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Dáil approval to send Ireland's Army Ranger Wing to Mali

The mission has been described as the most dangerous UN peacekeeping mission in the world.

Army Ranger Wing (File Photo)
Army Ranger Wing (File Photo)
Image: eamonn Farrell/Photocall Ireland

THE DÁIL HAS today approved a proposal to send Ireland’s Army Ranger Wing to join the UN mission in Mali.

The ranger wing will join the UN mission MINUSMA (Multidimensional Integrated Stabilisation Mission in Mali), which was was established in April 2013 after an upsurge in violence.

Today’s approval comes after nearly 100 people were killed in an overnight attack in a village in central Mali earlier this month. 

Minister of State for Defence Paul Kehoe has said that the decision to send the Army Ranger Wing to Mali was “taken after careful planning and consideration and demonstrates our commitment to UN peace and security”.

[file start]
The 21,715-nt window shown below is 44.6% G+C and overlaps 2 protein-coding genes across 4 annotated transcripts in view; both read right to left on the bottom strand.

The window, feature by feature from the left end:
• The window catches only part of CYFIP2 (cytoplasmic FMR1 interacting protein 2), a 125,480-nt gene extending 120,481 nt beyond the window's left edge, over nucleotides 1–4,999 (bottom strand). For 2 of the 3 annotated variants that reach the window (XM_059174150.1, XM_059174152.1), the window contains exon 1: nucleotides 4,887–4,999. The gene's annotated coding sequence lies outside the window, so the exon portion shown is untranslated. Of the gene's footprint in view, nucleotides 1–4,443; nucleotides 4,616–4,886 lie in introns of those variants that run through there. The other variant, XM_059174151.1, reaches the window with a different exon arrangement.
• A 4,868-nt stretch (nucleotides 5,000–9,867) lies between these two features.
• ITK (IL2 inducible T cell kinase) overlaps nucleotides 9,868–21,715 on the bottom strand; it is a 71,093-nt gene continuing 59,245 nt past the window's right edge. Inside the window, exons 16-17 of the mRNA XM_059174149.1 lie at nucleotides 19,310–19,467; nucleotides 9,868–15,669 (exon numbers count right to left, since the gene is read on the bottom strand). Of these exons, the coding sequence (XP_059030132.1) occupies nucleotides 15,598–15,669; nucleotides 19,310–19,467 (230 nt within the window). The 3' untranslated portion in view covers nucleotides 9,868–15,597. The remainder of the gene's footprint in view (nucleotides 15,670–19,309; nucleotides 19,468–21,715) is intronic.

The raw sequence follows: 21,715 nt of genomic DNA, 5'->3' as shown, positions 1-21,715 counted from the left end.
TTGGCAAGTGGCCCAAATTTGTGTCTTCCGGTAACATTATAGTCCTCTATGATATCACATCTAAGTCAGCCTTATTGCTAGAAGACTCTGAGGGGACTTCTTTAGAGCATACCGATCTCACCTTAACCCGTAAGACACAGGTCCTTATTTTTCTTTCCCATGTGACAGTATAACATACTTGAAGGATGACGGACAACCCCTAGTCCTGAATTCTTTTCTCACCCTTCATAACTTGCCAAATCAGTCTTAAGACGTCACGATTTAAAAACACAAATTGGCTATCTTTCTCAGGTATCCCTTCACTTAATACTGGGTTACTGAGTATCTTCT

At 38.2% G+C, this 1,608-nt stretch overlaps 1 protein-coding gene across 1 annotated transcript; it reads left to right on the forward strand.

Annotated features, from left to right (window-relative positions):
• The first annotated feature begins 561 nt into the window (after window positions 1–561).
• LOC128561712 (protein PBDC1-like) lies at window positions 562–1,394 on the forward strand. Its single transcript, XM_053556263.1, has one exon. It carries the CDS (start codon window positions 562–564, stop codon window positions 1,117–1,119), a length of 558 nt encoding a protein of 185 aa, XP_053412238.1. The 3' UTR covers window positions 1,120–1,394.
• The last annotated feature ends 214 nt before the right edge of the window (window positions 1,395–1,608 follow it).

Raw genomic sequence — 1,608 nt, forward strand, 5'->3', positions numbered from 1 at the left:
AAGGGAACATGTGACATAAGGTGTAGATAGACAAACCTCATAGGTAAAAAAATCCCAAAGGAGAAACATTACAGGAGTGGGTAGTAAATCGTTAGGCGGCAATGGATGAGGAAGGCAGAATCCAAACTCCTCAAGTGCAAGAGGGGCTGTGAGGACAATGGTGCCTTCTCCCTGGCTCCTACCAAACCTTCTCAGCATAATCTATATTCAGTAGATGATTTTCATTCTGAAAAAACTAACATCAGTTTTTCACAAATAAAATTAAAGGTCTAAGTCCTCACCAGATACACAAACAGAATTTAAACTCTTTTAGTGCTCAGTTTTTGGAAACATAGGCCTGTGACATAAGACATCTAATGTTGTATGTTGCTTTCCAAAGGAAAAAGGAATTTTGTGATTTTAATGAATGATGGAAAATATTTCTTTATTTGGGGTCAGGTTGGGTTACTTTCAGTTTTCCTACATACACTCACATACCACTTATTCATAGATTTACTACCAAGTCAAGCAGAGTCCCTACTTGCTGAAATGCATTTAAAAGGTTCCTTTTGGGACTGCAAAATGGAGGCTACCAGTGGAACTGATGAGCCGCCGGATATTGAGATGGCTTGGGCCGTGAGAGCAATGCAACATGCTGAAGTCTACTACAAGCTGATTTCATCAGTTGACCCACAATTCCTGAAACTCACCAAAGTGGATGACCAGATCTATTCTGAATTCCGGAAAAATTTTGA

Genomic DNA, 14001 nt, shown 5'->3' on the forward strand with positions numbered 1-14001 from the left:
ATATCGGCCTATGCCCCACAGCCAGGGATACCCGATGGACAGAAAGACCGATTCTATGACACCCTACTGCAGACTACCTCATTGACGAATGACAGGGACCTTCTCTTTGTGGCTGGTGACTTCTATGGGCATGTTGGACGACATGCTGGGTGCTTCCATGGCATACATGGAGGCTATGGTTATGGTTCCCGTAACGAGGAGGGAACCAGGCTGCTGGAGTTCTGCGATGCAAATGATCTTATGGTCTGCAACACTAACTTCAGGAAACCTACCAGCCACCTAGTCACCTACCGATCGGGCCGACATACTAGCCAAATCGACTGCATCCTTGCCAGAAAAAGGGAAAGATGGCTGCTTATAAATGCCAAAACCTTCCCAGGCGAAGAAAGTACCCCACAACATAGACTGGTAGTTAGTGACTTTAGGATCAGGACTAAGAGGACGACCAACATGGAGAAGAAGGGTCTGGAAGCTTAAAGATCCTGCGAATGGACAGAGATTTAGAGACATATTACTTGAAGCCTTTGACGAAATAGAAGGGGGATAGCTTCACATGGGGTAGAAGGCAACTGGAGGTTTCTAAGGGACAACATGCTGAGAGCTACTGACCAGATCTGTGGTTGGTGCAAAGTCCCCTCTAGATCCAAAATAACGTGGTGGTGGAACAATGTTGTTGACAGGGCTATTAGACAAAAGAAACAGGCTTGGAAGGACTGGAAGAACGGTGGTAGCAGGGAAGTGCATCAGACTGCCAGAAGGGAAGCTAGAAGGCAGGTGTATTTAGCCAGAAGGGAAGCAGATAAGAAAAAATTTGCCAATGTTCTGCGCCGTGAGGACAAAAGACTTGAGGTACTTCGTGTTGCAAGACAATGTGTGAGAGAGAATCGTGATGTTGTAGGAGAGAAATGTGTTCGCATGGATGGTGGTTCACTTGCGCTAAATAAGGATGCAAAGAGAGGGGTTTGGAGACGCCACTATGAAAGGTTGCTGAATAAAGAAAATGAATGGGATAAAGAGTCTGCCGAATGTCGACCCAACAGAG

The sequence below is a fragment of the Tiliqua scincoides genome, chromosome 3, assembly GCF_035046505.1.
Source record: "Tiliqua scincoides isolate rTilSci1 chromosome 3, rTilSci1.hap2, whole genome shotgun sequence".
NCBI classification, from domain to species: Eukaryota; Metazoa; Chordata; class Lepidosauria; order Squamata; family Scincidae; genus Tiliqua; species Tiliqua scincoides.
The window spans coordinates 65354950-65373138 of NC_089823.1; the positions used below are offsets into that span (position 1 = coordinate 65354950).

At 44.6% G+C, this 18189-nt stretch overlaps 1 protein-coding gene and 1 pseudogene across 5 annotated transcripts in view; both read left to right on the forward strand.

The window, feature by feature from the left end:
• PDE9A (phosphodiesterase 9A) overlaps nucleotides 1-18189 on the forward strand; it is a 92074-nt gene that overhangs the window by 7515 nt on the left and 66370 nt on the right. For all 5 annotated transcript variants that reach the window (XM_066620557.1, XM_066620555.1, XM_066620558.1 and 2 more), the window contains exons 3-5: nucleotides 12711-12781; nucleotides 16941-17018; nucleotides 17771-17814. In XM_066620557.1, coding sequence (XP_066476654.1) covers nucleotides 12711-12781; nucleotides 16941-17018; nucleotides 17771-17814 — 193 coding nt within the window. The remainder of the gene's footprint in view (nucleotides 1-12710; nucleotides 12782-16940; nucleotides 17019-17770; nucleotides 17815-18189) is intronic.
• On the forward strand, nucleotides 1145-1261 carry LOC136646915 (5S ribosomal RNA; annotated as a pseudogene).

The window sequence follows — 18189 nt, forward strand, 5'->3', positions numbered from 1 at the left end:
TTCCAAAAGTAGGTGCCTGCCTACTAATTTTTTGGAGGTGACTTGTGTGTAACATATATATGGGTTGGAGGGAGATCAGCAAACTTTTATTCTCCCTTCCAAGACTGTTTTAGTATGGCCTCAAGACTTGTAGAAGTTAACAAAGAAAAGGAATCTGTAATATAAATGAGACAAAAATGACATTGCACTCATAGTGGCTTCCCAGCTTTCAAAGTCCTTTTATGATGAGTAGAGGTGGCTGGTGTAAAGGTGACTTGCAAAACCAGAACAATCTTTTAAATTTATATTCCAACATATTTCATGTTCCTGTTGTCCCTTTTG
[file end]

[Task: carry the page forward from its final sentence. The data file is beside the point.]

Army Ranger Wing personnel will now be deployed to the west African country, the first time the unit has been called into action since being deployed to Chad in 2008.

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The mission has been described as the most dangerous UN peacekeeping mission in the world, and comes amid heightened tensions and attacks on ethnic minorities in the country.

Proponents of sending Irish troops have stressed the importance of Ireland’s participation in such missions, but critics say it would endanger Irish troops and compromise the State’s neutrality.

The proposal was passed in the Dáil this afternoon by 77 votes to 39. 

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